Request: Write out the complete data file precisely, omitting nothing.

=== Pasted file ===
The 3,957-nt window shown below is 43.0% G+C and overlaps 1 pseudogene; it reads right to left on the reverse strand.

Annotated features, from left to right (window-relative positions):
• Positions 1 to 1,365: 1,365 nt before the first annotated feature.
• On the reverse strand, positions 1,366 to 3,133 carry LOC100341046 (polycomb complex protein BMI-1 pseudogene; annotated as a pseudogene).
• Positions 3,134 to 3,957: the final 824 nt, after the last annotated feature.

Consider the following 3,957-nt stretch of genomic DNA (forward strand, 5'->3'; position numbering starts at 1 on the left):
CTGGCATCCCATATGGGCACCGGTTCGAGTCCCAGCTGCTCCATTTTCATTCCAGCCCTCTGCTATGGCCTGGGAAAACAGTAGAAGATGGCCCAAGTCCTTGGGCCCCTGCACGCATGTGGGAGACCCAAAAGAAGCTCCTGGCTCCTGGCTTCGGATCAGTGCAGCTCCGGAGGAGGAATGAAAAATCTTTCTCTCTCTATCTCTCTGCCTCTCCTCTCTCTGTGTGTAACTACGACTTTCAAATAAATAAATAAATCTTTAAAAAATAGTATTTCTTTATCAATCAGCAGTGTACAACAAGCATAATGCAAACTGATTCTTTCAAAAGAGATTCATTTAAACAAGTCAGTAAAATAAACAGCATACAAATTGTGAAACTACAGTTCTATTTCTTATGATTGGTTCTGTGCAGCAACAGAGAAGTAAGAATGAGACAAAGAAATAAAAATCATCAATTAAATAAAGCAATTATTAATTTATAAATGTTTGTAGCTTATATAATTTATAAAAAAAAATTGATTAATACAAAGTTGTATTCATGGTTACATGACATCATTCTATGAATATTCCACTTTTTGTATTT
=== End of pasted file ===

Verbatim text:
The 3,957-nt window shown below is 43.0% G+C and overlaps 1 pseudogene; it reads right to left on the reverse strand.

Annotated features, from left to right (window-relative positions):
• Positions 1 to 1,365: 1,365 nt before the first annotated feature.
• On the reverse strand, positions 1,366 to 3,133 carry LOC100341046 (polycomb complex protein BMI-1 pseudogene; annotated as a pseudogene).
• Positions 3,134 to 3,957: the final 824 nt, after the last annotated feature.

Consider the following 3,957-nt stretch of genomic DNA (forward strand, 5'->3'; position numbering starts at 1 on the left):
CTGGCATCCCATATGGGCACCGGTTCGAGTCCCAGCTGCTCCATTTTCATTCCAGCCCTCTGCTATGGCCTGGGAAAACAGTAGAAGATGGCCCAAGTCCTTGGGCCCCTGCACGCATGTGGGAGACCCAAAAGAAGCTCCTGGCTCCTGGCTTCGGATCAGTGCAGCTCCGGAGGAGGAATGAAAAATCTTTCTCTCTCTATCTCTCTGCCTCTCCTCTCTCTGTGTGTAACTACGACTTTCAAATAAATAAATAAATCTTTAAAAAATAGTATTTCTTTATCAATCAGCAGTGTACAACAAGCATAATGCAAACTGATTCTTTCAAAAGAGATTCATTTAAACAAGTCAGTAAAATAAACAGCATACAAATTGTGAAACTACAGTTCTATTTCTTATGATTGGTTCTGTGCAGCAACAGAGAAGTAAGAATGAGACAAAGAAATAAAAATCATCAATTAAATAAAGCAATTATTAATTTATAAATGTTTGTAGCTTATATAATTTATAAAAAAAAATTGATTAATACAAAGTTGTATTCATGGTTACATGACATCATTCTATGAATATTCCACTTTTTGTATTT